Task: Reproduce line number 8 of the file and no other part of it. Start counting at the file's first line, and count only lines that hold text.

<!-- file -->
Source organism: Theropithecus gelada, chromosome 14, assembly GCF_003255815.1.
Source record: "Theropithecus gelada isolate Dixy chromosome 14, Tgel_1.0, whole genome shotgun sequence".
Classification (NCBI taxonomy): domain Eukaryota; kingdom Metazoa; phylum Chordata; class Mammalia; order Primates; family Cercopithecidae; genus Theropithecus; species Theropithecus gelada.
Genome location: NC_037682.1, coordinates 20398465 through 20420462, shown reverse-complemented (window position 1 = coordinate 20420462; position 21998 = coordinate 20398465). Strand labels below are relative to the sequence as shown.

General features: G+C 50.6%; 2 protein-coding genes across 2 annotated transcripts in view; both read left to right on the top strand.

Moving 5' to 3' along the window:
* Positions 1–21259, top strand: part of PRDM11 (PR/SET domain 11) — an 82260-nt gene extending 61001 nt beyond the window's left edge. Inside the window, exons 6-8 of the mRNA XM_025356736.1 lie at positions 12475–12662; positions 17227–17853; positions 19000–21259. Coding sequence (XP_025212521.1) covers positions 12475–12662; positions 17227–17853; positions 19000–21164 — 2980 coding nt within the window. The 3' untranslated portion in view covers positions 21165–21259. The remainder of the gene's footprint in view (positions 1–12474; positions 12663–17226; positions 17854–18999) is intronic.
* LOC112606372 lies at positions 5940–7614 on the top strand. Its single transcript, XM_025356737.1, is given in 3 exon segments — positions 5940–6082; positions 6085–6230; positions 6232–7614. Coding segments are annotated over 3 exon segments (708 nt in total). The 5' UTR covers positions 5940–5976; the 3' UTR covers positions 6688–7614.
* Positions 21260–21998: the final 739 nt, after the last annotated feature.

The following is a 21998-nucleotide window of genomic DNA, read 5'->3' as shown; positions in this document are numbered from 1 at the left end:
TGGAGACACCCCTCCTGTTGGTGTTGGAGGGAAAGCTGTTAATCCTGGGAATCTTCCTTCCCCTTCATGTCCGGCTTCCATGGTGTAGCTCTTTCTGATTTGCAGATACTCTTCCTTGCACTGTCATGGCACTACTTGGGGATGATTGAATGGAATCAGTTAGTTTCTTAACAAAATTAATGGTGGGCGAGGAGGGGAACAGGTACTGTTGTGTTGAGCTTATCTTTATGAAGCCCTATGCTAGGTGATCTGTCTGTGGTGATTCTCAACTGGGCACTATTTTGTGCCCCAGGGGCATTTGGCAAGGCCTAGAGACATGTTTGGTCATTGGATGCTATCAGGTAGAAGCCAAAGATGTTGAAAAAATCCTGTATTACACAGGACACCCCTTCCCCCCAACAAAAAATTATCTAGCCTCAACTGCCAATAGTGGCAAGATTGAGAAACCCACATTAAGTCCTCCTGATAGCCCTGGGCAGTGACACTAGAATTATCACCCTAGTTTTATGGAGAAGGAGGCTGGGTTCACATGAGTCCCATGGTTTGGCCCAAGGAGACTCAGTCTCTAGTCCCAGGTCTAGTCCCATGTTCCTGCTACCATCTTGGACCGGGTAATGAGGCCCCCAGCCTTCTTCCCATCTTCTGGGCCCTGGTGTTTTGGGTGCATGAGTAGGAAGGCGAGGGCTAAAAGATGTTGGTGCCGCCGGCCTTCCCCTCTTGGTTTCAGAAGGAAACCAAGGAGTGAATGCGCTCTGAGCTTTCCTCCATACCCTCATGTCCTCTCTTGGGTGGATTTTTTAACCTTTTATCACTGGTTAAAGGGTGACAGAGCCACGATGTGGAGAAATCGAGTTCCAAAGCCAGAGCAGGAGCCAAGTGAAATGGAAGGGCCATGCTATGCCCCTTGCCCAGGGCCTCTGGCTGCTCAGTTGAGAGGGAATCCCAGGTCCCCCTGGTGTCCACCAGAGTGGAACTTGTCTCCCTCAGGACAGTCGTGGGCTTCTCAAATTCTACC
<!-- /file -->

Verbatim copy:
* LOC112606372 lies at positions 5940–7614 on the top strand. Its single transcript, XM_025356737.1, is given in 3 exon segments — positions 5940–6082; positions 6085–6230; positions 6232–7614. Coding segments are annotated over 3 exon segments (708 nt in total). The 5' UTR covers positions 5940–5976; the 3' UTR covers positions 6688–7614.